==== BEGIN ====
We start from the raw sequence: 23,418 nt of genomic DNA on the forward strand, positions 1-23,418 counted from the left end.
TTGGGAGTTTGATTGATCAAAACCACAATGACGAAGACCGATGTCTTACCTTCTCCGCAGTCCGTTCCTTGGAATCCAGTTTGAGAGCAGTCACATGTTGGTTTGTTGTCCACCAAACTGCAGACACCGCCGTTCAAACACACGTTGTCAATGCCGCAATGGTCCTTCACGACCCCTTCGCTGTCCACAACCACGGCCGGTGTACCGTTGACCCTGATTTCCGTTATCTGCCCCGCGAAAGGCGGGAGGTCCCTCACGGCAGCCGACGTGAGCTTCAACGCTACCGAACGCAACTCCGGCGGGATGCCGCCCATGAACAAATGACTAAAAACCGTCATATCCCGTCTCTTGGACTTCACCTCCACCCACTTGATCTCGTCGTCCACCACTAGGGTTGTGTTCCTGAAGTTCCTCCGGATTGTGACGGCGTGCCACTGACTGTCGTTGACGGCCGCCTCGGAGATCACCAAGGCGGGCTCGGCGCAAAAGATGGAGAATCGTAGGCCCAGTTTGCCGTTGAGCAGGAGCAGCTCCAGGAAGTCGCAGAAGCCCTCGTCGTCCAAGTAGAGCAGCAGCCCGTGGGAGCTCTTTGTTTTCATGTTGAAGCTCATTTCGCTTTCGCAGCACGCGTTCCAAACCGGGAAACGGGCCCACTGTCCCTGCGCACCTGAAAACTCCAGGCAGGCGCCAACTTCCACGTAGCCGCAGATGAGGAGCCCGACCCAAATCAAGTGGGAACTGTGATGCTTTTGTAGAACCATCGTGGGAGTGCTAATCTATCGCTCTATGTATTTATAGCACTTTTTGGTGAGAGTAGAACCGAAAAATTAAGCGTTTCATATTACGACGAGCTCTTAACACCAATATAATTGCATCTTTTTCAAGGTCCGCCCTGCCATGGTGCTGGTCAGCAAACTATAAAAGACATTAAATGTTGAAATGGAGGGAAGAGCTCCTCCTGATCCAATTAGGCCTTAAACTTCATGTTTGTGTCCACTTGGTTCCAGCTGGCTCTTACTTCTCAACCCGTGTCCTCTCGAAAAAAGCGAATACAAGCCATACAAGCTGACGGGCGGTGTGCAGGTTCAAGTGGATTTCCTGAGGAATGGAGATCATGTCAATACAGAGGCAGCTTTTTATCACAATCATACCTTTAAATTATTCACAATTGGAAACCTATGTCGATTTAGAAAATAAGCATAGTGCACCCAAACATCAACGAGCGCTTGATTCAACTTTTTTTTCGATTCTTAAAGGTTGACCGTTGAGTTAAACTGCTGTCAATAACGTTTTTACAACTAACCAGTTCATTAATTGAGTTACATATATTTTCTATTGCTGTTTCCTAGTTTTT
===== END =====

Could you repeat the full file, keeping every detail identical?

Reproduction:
We start from the raw sequence: 23,418 nt of genomic DNA on the forward strand, positions 1-23,418 counted from the left end.
TTGGGAGTTTGATTGATCAAAACCACAATGACGAAGACCGATGTCTTACCTTCTCCGCAGTCCGTTCCTTGGAATCCAGTTTGAGAGCAGTCACATGTTGGTTTGTTGTCCACCAAACTGCAGACACCGCCGTTCAAACACACGTTGTCAATGCCGCAATGGTCCTTCACGACCCCTTCGCTGTCCACAACCACGGCCGGTGTACCGTTGACCCTGATTTCCGTTATCTGCCCCGCGAAAGGCGGGAGGTCCCTCACGGCAGCCGACGTGAGCTTCAACGCTACCGAACGCAACTCCGGCGGGATGCCGCCCATGAACAAATGACTAAAAACCGTCATATCCCGTCTCTTGGACTTCACCTCCACCCACTTGATCTCGTCGTCCACCACTAGGGTTGTGTTCCTGAAGTTCCTCCGGATTGTGACGGCGTGCCACTGACTGTCGTTGACGGCCGCCTCGGAGATCACCAAGGCGGGCTCGGCGCAAAAGATGGAGAATCGTAGGCCCAGTTTGCCGTTGAGCAGGAGCAGCTCCAGGAAGTCGCAGAAGCCCTCGTCGTCCAAGTAGAGCAGCAGCCCGTGGGAGCTCTTTGTTTTCATGTTGAAGCTCATTTCGCTTTCGCAGCACGCGTTCCAAACCGGGAAACGGGCCCACTGTCCCTGCGCACCTGAAAACTCCAGGCAGGCGCCAACTTCCACGTAGCCGCAGATGAGGAGCCCGACCCAAATCAAGTGGGAACTGTGATGCTTTTGTAGAACCATCGTGGGAGTGCTAATCTATCGCTCTATGTATTTATAGCACTTTTTGGTGAGAGTAGAACCGAAAAATTAAGCGTTTCATATTACGACGAGCTCTTAACACCAATATAATTGCATCTTTTTCAAGGTCCGCCCTGCCATGGTGCTGGTCAGCAAACTATAAAAGACATTAAATGTTGAAATGGAGGGAAGAGCTCCTCCTGATCCAATTAGGCCTTAAACTTCATGTTTGTGTCCACTTGGTTCCAGCTGGCTCTTACTTCTCAACCCGTGTCCTCTCGAAAAAAGCGAATACAAGCCATACAAGCTGACGGGCGGTGTGCAGGTTCAAGTGGATTTCCTGAGGAATGGAGATCATGTCAATACAGAGGCAGCTTTTTATCACAATCATACCTTTAAATTATTCACAATTGGAAACCTATGTCGATTTAGAAAATAAGCATAGTGCACCCAAACATCAACGAGCGCTTGATTCAACTTTTTTTTCGATTCTTAAAGGTTGACCGTTGAGTTAAACTGCTGTCAATAACGTTTTTACAACTAACCAGTTCATTAATTGAGTTACATATATTTTCTATTGCTGTTTCCTAGTTTTT